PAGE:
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Java Timing

 
Inuka Jayasekera
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Hi,
I'm sorry if this is a silly thing to ask but it has been bugging me for a bit and seems to be the only loose end in my project...
I am implementing the Travelling Salesman Problem in java and have created an application that compares 6 of the existing heuristics.
I however, have problems with determining the time that each heuristic takes to run. What I have done for the time being is:
void heuristic() {
before = System.currentTimeMillis();
//TSP Heuristic
after = System.currentTimeMillis();
timeSpent = after - before;
}
After running the same heuristic with the same input several times, I have found that the value of timeSpent varies by �30 milliseconds which isn't very satisfactory.
I was wandering if anyone might be able to offer a suggestion as to how I could improve the accuracy of the heuristic timing.
Any help would be greatly appreciated...
 
David Weitzman
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Microbenchmarking can be tricky. Perhaps the most useful thing to do is insure that the test cases run so long that a 30 millisecond change in any of the time becomes insignificant.
The most significant issue when trying to do precise execution time measurements is often garbage collection. Garbage collection is unpredictable and will definately affect the running times. You might want to enable verbose garbage collection (pass -verbose:gc on the command line) to get an idea of how that factors in, although there's a limited amount you can do about it.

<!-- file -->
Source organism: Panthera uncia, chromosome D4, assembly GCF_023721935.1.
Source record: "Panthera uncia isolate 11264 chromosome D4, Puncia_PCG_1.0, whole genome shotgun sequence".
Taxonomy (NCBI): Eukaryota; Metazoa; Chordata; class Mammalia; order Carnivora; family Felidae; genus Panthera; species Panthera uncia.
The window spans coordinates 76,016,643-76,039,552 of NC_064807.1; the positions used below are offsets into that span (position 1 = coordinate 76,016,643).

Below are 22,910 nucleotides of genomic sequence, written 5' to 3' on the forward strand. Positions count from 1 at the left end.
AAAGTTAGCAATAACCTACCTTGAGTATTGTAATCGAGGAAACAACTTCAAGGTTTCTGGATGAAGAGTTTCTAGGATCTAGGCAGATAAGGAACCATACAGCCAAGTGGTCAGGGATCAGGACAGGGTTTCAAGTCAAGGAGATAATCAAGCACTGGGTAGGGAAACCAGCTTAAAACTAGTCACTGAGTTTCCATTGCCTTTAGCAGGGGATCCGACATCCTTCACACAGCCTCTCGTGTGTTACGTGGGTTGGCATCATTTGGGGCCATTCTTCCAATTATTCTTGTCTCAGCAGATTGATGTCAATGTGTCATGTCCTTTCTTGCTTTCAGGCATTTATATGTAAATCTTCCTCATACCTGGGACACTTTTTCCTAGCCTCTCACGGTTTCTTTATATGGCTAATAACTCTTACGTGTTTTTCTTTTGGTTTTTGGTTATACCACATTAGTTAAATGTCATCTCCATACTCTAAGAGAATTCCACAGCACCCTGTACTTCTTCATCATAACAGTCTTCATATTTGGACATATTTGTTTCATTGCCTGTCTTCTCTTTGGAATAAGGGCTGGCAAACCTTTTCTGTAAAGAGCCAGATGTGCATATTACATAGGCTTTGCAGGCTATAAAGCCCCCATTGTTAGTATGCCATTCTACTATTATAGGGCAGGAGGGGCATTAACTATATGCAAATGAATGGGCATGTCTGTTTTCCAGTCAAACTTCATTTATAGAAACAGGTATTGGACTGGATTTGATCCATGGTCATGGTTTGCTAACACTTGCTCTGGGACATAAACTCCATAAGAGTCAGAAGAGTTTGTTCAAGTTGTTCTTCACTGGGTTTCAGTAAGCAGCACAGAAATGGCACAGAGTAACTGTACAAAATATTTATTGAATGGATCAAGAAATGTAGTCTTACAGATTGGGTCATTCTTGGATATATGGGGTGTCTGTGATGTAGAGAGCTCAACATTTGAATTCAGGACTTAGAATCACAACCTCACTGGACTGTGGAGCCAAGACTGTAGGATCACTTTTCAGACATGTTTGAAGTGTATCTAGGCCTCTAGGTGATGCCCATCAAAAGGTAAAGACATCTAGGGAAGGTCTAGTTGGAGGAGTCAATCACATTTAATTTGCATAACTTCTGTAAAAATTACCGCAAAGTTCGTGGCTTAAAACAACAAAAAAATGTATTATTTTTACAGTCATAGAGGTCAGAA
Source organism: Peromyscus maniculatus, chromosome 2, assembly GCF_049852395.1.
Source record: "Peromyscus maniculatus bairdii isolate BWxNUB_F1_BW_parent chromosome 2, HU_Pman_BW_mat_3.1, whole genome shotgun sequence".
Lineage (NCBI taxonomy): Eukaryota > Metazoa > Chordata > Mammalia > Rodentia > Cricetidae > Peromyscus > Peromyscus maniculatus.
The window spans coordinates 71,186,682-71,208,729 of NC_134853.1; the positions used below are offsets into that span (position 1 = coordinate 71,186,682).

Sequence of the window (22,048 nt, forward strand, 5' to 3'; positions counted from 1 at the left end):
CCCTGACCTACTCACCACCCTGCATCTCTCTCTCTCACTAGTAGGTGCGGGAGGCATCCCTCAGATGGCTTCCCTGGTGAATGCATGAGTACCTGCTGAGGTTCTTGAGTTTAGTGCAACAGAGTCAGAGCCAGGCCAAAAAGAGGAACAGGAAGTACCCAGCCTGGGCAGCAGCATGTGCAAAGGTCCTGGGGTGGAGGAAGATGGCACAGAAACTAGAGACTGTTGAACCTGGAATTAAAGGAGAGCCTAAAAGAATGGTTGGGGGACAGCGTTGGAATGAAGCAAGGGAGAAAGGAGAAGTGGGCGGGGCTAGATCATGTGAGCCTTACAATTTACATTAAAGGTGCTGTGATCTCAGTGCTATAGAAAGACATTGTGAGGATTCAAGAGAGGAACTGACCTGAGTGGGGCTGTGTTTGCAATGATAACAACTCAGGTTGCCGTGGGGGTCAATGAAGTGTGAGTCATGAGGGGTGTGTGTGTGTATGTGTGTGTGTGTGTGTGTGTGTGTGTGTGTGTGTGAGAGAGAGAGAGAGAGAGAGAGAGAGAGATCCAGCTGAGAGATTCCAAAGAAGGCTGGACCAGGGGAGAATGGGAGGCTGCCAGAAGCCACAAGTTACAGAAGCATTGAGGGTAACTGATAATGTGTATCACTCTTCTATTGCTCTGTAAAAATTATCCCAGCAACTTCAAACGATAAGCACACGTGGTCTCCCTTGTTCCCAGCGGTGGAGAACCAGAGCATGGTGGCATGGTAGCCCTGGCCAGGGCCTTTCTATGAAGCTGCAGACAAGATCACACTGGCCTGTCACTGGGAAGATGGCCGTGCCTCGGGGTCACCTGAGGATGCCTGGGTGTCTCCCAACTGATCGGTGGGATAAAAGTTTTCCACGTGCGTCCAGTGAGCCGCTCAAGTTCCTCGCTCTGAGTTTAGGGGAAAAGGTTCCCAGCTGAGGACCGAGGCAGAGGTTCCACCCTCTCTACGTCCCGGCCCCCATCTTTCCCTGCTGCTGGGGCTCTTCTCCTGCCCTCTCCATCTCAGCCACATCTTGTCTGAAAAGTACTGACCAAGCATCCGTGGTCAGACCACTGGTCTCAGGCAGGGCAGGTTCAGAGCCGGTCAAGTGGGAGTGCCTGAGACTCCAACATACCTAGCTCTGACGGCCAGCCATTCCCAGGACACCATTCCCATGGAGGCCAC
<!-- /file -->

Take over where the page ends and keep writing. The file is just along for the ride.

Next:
steve souza
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You can run the test many times and take the average. JAMon easily tracks such averages and more. See the links below for more info and a live demo.
 
Tim West
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Why not increase the problem size until a variation of +/-30msec becomes irrelevant? If you increase the input problem size such that the faster algorithms take around 100 seconds (for ease of calculation :-)), a variation of 30msec is only 0.03%.
This would also help factor out the noise created by programs running in the background and the amount of CPU time allocated to the process. It may also make results more meaningful, in that algorithm performance is most important on 'big' inputs.
Of course, then you get the fun of generating big input problems with known qualities, but that's another game...
 
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